The first U.S. liver and kidney transplants from a donor with HIV were completed at Johns Hopkins Medicine. This marks the first ever HIV-to-HIV liver transplant, and the first kidney transplant in the United States. Continue reading…
Julie Bindel. “Outsourcing pregnancy: a visit to India's surrogacy clinics.” The Guardian. April 1, 2016.
Julie Bindel reports from India on the country’s commercial surrogacy industry. Continue reading…
Julia Carrie Wong. “'Uber for birth control' service to deliver HIV prevention drug Truvada.” The Guardian. March 29, 2016.
A San Francisco startup described as an “Uber for birth control” is expanding its services to offer Truvada for pre-exposure prophylaxis (PrEP), a daily pill that has been shown to be more than 90% effective in reducing HIV infection from sex. The service will allow patients in California to obtain a prescription for PrEP through a mobile app without having to see a doctor. Continue reading…
Laura June. “Couples Are Traveling to Europe to Get Pregnant in a Wave of IVF Tourism.” New York Magazine. April 4, 2016.
About one in ten couples have trouble conceiving, according to most estimates, and now, thousands of them are leaving the United States to get pregnant on trips known as "IVF holidays." Continue reading…
Amy Ellis Nutt. “This scientist nearly went to jail for making up data.” The Washington Post. April 1, 2016.
An Australian researcher received a two-year suspended sentence after pleading guilty to 17 fraud-related charges. The main counts against neuroscientist Bruce Murdoch were for an article heralding a breakthrough in the treatment of Parkinson's disease. The judge declared that there was no evidence that Murdoch had even conducted the clinical trial on which his supposed findings were based. Continue reading…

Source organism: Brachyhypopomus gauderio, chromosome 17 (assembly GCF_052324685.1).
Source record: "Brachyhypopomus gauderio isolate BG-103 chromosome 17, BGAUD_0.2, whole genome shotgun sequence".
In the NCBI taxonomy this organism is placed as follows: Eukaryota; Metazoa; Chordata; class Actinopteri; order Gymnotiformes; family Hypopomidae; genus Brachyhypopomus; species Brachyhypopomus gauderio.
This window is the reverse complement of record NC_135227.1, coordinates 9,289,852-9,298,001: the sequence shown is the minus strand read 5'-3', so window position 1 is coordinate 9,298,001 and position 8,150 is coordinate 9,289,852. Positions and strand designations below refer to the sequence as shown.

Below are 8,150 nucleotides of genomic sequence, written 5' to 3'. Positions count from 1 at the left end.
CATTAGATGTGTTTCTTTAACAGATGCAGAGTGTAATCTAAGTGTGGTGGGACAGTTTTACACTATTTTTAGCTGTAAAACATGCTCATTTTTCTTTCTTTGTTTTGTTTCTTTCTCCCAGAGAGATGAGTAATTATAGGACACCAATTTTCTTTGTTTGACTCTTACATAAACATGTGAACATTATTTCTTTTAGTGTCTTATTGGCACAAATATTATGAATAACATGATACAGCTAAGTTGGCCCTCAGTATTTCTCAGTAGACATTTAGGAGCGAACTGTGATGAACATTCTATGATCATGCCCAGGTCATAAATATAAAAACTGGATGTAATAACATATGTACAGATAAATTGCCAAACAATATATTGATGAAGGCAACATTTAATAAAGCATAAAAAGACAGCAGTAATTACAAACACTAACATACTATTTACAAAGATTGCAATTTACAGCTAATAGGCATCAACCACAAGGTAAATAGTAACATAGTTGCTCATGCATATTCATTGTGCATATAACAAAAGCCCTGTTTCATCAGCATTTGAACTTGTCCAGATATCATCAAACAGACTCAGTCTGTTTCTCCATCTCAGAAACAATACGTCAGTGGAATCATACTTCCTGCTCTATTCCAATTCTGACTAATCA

In the Journals
Tina Rulli and Joseph Millum. “Rescuing the duty to rescue.” Journal of Medical Ethics Vol. 42, Issue 4 (2016), 207-208.
The authors examine the theoretical basis of rescue duties as they are used in bioethics. Bioethicists frequently treat the duty to rescue as though the criteria for its application are settled. However, there are large gaps in our understanding of the force, scope and justification of the two most cited conceptions of a duty to rescue in bioethics—the individual duty of easy rescue and the institutional rule of rescue. Continue reading…
Mirko D. Garasic and Andrea Lavazza. “Moral and social reasons to acknowledge the use of cognitive enhancers in competitive-selective contexts.” BMC Medical Ethics Vol. 17, Issue 1 (2016), 1-12.
The authors discuss the moral and social reasons to publicly acknowledge the use of cognitive enhancers in competitive-selective contexts and argue that there is a tension between one of the main argument used by bio-liberals (the use of cognitive enhancers is an eligible procedure that society does not impose on anyone) and the actual implementation of the drugs in competitive, or semi-competitive contexts. Continue reading…
Jukka Varelius. “On the Moral Acceptability of Physician-Assisted Dying for Non-Autonomous Psychiatric Patients.” Bioethics Vol. 30, Issue 4 (2016), 227-233.
Several authors have recently suggested that the suffering caused by mental illness could provide moral grounds for physician-assisted dying. Yet they typically require that psychiatric-assisted dying could come to question in the cases of autonomous, or rational, psychiatric patients only. Given that also non-autonomous psychiatric patients can sometimes suffer unbearably, this limitation appears questionable. In this article, the author maintains that restricting psychiatric-assisted dying to autonomous, or rational, psychiatric patients would not be compatible with endorsing certain end-of-life practices commonly accepted in current medical ethics and law, practices often referred to as ‘passive euthanasia’. Continue reading (behind paywall)…